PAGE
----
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For example I have the following migration

class AddStatusField < ActiveRecord::Migration
  def self.up
    add_column :tasks, :status, :string
    Task.update_all "status='complete'", "completed = 't'"
    remove_column :tasks, :completed

When I run this (using rake db:migrate) I get the following message

==  AddStatusField: migrating =================================================
-- add_column(:tasks, :status, :string)
   -> 0.0010s
-- update_all("status='complete'", "completed = 't'")
rake aborted!
An error has occurred, this and all later migrations canceled:

undefined method `update_all' for #<ActiveRecord::ConnectionAdapters::SQLite3Adapter:0xd3d34a8>

If I immediately run the migration it again the update_all calls appear to work.

I'm using Rails 2.3.5 and sqlite3.

What gives?

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2 Answers 2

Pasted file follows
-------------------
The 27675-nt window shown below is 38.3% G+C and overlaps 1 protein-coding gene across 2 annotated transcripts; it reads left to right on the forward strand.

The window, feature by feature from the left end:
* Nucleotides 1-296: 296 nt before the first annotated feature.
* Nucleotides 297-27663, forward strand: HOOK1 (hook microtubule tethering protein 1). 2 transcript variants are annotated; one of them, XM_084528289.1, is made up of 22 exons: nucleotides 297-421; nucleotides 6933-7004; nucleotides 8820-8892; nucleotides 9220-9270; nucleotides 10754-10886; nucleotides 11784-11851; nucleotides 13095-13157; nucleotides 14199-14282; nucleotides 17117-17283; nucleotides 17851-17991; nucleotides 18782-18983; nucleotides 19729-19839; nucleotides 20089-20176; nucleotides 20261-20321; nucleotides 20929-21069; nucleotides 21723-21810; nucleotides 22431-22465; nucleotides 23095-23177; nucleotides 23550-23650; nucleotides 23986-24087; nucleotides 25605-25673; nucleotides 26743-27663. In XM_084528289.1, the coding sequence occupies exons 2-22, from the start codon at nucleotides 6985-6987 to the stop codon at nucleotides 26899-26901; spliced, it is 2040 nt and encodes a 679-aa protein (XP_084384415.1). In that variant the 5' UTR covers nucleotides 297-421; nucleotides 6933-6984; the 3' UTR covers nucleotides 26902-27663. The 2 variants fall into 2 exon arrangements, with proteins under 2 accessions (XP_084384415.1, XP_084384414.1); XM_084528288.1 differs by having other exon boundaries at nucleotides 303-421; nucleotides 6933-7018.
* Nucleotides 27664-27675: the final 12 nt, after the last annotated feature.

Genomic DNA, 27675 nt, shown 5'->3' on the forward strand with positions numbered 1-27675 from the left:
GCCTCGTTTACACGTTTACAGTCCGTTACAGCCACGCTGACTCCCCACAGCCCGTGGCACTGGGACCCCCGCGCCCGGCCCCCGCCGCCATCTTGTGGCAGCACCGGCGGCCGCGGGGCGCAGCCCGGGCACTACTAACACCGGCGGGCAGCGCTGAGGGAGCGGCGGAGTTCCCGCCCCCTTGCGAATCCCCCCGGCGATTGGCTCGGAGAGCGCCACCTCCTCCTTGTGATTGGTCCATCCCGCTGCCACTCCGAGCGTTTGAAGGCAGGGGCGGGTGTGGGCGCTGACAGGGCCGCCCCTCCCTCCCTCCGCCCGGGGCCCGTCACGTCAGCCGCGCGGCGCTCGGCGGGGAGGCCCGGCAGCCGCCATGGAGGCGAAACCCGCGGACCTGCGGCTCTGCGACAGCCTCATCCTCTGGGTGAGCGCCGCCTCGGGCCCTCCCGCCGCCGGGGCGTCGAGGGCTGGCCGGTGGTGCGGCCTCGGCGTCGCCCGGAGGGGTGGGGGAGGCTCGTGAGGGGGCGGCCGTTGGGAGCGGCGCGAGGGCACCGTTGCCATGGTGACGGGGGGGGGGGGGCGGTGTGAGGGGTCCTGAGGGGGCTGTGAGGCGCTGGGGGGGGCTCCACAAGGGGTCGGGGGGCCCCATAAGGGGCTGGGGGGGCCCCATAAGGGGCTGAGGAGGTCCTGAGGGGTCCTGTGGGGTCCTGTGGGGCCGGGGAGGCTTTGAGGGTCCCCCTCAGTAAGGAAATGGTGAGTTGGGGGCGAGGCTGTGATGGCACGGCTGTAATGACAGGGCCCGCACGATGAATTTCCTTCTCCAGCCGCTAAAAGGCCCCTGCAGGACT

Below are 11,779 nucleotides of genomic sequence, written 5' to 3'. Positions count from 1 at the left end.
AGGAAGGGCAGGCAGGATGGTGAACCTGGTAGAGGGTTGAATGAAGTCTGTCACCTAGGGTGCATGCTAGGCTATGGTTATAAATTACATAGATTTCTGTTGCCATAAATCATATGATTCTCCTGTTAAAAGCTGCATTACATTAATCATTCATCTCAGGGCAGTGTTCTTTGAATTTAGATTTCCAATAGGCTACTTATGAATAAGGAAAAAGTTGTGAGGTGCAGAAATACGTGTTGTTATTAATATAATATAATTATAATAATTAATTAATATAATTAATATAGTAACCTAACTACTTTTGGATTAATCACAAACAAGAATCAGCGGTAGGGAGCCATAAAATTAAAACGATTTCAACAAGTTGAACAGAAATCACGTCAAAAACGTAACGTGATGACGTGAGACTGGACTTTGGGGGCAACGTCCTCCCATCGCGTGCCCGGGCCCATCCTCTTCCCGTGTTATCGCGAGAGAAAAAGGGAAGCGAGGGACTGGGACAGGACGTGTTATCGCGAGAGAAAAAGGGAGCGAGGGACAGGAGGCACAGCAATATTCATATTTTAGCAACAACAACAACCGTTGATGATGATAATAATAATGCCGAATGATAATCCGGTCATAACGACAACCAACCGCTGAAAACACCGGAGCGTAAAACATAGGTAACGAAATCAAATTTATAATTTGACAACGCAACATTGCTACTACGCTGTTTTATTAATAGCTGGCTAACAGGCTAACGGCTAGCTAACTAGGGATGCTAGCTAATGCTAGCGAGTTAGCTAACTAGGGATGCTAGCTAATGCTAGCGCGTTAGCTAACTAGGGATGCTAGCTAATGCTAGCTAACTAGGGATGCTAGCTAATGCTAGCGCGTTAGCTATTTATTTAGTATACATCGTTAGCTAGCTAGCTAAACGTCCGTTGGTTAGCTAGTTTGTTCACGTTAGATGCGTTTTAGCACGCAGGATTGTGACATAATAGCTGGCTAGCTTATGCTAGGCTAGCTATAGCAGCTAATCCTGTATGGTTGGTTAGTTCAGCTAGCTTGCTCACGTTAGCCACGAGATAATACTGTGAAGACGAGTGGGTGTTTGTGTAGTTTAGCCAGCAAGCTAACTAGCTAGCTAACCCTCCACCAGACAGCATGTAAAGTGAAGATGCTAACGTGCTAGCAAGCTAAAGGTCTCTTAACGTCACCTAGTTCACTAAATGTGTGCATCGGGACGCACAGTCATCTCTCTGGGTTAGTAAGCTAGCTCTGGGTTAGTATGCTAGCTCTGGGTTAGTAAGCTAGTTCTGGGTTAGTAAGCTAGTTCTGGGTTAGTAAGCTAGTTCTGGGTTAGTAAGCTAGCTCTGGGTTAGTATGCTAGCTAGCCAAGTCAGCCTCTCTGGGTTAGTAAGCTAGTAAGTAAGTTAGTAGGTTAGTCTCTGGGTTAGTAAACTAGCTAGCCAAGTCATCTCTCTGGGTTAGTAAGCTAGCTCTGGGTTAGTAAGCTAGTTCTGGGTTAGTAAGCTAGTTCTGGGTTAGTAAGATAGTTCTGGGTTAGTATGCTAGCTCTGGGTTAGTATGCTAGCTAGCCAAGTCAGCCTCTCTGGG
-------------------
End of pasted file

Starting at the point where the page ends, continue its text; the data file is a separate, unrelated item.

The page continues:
up vote 4 down vote accepted

It looks like it might be a naming conflict with Task. Does it fail with any other class in your application or just Task?

You might be able to call it using ::Task to indicate that you want the Task class in the root namespace. Rake, for example, defines its own Task class and it's possible that something in the migration process is doing the same.

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Ah-ha, I think you might be right Shadwell. I tried prefixing with :: but that made no difference. I just tested with a different model and that works fine. So... how can I avoid having to rename my Task model? – Ben Oct 6 '10 at 12:32
Sure enough, Task appears in Dammnit! Thanks for the help. – Ben Oct 6 '10 at 12:52

Try adding


right before your update_all

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That gives me: undefined method 'reset_column_information' for #<ActiveRecord::ConnectionAdapters::SQLite3Adapter:0 xd367598> – Ben Oct 6 '10 at 12:18
Voldy, no, the second parameter "completed = 't'" is my condition (i.e. where-clause). Besides, the error message I'm getting is that update_all doesn't exist. – Ben Oct 6 '10 at 12:26
Ben, I see. My mistake. Thanks a lot! :) – Voldy Oct 6 '10 at 13:48

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